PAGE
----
The government is collecting information on millions of citizens. Phone, Internet, and email habits, credit card and bank records—virtually all information that is communicated electronically is subject to the watchful eye of the state. The government is even building a nifty, 1.5 million square foot facility in Utah to house all of this data.2 With the recent exposure of the NSA’s PRISM program by whistleblower Edward Snowden, many people—especially activists—are wondering: How much privacy do we actually have? Well, as far as electronic privacy, the short answer is: None. None at all. There are a few ways to protect yourself, but ultimately, nothing in electronic communications is absolutely protected.

In the United States, surveillance of electronic communications is governed primarily by the Electronic Communications Privacy Act of 1986 (ECPA), which is an extension of the 1968 Federal Wiretap act (also called “Title III”) and the Foreign Intelligence Surveillance Act (FISA). Other legislation, such as the USA PATRIOT Act and the Communications Assistance for Law Enforcement Act (CALEA), supplement both the ECPA and FISA.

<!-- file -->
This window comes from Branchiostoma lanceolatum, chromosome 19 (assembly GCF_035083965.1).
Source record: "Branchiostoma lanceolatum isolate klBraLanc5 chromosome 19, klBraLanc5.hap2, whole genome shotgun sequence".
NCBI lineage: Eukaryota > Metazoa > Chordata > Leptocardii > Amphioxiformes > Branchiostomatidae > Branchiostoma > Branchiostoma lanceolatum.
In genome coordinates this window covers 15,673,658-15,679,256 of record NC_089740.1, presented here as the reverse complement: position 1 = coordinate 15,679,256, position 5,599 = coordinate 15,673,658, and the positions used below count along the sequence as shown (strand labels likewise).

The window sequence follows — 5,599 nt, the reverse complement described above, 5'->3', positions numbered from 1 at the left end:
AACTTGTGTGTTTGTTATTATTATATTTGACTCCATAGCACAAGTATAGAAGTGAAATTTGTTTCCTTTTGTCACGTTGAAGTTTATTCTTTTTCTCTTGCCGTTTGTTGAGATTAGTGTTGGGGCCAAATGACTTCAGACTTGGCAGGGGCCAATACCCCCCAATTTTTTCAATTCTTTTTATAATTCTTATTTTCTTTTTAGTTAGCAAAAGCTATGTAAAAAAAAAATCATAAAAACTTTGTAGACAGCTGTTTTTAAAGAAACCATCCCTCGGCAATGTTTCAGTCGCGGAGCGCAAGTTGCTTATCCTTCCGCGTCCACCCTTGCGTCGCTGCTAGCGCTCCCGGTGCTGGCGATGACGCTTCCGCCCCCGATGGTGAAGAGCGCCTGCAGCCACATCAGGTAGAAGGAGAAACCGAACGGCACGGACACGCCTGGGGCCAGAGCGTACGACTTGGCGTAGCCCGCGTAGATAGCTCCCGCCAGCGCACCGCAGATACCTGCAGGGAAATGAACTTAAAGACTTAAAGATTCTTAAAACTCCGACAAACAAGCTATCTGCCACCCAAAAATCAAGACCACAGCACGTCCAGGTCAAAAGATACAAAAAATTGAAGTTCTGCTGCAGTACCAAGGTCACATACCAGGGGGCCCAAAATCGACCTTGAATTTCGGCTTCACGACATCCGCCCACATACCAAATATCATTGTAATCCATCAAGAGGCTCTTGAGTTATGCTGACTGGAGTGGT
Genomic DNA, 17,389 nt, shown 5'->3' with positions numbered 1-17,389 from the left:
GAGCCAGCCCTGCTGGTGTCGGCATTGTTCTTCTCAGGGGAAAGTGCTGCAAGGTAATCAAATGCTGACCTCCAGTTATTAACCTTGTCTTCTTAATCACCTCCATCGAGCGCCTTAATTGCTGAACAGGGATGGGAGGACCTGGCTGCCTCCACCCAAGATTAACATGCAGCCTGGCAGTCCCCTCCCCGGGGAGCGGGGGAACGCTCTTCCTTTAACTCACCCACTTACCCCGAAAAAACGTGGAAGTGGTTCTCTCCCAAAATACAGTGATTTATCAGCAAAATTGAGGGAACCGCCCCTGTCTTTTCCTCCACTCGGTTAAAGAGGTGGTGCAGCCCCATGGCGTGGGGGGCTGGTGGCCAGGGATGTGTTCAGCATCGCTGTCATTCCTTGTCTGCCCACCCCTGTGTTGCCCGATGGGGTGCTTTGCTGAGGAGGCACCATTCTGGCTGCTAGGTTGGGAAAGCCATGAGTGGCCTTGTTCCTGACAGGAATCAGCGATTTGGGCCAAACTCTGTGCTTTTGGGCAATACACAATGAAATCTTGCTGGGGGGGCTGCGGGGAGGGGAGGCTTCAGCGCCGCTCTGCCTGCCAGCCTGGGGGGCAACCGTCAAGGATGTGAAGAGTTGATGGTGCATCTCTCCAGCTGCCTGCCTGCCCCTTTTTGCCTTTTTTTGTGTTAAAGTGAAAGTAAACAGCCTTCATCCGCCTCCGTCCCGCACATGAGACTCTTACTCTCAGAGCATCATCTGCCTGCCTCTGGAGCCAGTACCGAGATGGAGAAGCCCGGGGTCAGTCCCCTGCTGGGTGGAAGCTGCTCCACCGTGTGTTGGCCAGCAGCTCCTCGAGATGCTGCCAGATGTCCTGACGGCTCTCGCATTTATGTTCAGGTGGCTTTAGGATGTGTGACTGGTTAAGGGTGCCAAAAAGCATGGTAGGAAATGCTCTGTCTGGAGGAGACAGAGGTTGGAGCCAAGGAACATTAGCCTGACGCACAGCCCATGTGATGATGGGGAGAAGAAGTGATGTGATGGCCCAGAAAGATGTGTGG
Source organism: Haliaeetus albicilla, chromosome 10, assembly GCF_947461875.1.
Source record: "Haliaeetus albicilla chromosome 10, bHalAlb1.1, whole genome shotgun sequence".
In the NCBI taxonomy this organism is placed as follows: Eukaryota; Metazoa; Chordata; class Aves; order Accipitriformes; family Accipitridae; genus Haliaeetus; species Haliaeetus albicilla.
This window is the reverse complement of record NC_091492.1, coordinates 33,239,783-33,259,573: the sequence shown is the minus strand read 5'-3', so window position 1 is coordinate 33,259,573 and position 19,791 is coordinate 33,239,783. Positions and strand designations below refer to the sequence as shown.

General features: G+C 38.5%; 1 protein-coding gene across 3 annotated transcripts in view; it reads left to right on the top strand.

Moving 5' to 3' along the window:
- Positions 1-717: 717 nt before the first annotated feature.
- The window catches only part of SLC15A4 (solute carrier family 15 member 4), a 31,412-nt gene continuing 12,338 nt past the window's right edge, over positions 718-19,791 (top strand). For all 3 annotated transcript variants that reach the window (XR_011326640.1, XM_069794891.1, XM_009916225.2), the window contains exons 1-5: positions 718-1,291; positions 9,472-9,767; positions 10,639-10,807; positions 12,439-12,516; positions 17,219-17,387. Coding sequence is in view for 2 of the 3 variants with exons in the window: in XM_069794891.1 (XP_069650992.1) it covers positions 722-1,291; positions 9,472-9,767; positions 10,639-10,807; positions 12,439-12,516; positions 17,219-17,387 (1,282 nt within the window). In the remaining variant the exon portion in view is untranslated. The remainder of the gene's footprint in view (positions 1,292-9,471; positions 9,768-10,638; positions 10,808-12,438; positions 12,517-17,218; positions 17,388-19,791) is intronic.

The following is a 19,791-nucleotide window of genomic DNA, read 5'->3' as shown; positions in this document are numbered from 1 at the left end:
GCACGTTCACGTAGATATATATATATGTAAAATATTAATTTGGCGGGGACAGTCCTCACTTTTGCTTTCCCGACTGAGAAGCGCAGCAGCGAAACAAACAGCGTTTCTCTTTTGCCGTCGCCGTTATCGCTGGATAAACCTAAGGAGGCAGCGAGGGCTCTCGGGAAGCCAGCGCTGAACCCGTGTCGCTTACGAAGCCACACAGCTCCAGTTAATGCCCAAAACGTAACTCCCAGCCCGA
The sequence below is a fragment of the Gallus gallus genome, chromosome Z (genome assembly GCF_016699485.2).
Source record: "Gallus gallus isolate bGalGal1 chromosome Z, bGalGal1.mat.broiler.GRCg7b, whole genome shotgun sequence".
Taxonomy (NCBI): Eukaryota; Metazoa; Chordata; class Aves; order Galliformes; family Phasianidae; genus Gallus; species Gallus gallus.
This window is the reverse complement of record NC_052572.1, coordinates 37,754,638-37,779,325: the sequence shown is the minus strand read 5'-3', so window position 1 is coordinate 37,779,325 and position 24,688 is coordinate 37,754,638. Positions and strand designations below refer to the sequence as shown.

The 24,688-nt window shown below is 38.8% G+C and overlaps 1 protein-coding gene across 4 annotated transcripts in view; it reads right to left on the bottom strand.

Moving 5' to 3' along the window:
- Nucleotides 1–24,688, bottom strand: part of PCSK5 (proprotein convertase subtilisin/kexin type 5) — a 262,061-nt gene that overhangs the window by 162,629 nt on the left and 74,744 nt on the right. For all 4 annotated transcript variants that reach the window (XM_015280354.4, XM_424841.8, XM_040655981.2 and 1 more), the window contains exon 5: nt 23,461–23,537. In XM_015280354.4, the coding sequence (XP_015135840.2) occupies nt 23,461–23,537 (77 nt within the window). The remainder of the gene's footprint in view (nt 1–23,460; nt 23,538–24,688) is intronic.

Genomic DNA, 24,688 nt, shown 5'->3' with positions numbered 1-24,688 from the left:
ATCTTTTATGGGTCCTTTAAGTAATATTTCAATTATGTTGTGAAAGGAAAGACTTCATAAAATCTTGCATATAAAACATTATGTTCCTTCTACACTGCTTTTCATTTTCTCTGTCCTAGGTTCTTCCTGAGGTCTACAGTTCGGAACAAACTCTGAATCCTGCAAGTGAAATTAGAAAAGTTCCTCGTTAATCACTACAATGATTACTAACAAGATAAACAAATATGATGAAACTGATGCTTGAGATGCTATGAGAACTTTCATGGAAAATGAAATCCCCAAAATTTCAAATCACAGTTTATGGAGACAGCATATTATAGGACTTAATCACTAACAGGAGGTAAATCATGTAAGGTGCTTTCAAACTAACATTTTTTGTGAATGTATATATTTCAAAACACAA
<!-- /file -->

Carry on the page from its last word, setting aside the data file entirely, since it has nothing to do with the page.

The ECPA is divided into three broad areas: wiretaps and “electronic eavesdropping,” stored messages, and pen registers and trap-and-trace devices. Each degree of surveillance requires a particular burden that the government must meet in order to engage in the surveillance. The highest burden is in regards to wiretaps. …


Journalist Handcuffed by ICE Agents for Photographing U.S. Border Fence in New Mexico - Photography is Not a Crime: PINAC

Andy Beale’s goal was to create a photo project comparing the fence between the U.S. and Mexico and the wall between Israel and Palestine.